MainSail does recommend as an option using G-10 for the alternate method.
My picture is a 3/4 inch flange adapter with a 5" backing plate.
The carbide blade in my jigsaw cut it in just a few minutes and I spent only 15 seconds on little bench grinder gettting it smooth as is in the picture.
I will make it prettier in the morning.
The carbide blade cost about $7. If I had to buy 3 or 4 it wouldn't be a problem.


Let's see how many I cutoff seven dollars.








http://www.pbase.com/mainecruising/backing_blocks
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Old 05-01-2014, 19:55   #69
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Re: Groco SV Seacock Testing Prior to Installation

Quote:
Originally Posted by endoftheroad View Post
Thanks for the stocking stuffers HopCar!
Everything looks good. Hopefully, it won't be too long before I have a table full of new parts too.

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Old 05-01-2014, 19:58   #70
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Re: Groco SV Seacock Testing Prior to Installation

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Originally Posted by NahanniV View Post
No, you should not need to do that on new fittings unless they have been damaged or have corroded. You may need to file or grind the ends of the thru hull fittings, once they are cut to length, to make sure that the thread will start easily.

Also, I always clean the surfaces that will have sealant applied (including threads). I use Interlux 202 solvent wash; There is a lot of oil on these parts from manufacturing that would definitely interfere with adhesion of most sealants (pipe dope or teflon tape works fine without cleaning). Keep wiping till a white cloth comes away clean.

Good Luck,
JM.
When using epoxy to attach the backing plate to the boat, I had the flange and a thru-hull together to put in place. I used wax to keep the epoxy from sticking to the parts. I used the 202 solvent too to clean the wax off the parts. It seems to have worked well.
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Old 05-01-2014, 21:05   #71
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Rhapsody,
I read on your blog the wax that you used but I can't remember the brand.
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Old 05-01-2014, 21:23   #72
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Re: Groco SV Seacock Testing Prior to Installation

I used Meguiar's Mold Release wax. It's a good size can that will have plenty to last a long time.
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Old 05-01-2014, 21:49   #73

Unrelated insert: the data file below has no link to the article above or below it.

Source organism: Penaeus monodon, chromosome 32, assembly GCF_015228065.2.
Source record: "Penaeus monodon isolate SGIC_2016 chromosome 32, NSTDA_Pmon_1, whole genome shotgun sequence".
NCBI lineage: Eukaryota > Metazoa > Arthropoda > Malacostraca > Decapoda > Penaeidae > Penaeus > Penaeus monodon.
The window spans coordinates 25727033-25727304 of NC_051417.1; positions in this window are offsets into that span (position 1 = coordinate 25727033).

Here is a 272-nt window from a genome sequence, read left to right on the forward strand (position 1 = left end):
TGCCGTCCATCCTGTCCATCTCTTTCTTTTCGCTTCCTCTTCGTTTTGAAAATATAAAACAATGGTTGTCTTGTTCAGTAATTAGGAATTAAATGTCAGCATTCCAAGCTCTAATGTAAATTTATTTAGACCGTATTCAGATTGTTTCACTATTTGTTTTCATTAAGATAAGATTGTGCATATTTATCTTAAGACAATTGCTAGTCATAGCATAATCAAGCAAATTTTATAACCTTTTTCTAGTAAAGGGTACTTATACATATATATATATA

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And one other thing while your around.
Where exactly did you find it necessary to apply the way?
Threads of thruhull?
Inside threads of flange adapter?

Thanks
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Old 05-01-2014, 22:03   #74
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Re: Groco SV Seacock Testing Prior to Installation

Yes to both. The threads and the part of the mushroom head that faces the hull and the threads and bottom of the flange.

I recessed the bolts into the base and epoxied in place, rather than through the hull. After applying wax to the parts, I bolted the flange on the base, then put the thru-hull on from the outside. I put the epoxy around the thru-hull on the inside hull then spun the flange into place. I tested with the valve before hand to know which way the handle moved, otherwise, it may not have been able to open/close completely. Once the epoxy cured, I twisted off the thru-hull, unbolted the flange, then cleaned them with the 202 solvent. I also used a dremel to grind away the threads in the epoxy to open up the hole slightly. Sealant sealed it up afterwards.


Here is the posts again for my project. I hope it helps visualize what I am describing. Pretty much went off of Maine Sails instructions on his site.
Rhapsody: Raw Water Seacock, Installed!
Rhapsody: Seacock Project - Complete

~Daniel
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Old 06-01-2014, 18:34   #75
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FWIW;
I was able to saw all 8 of my backing plates (five 6" and three 5") using only 1 Ridgid Carbide bit from Home Depot costing $7.
And a humble bench grinder very easily shaped the backing plates into very round and beveled circles.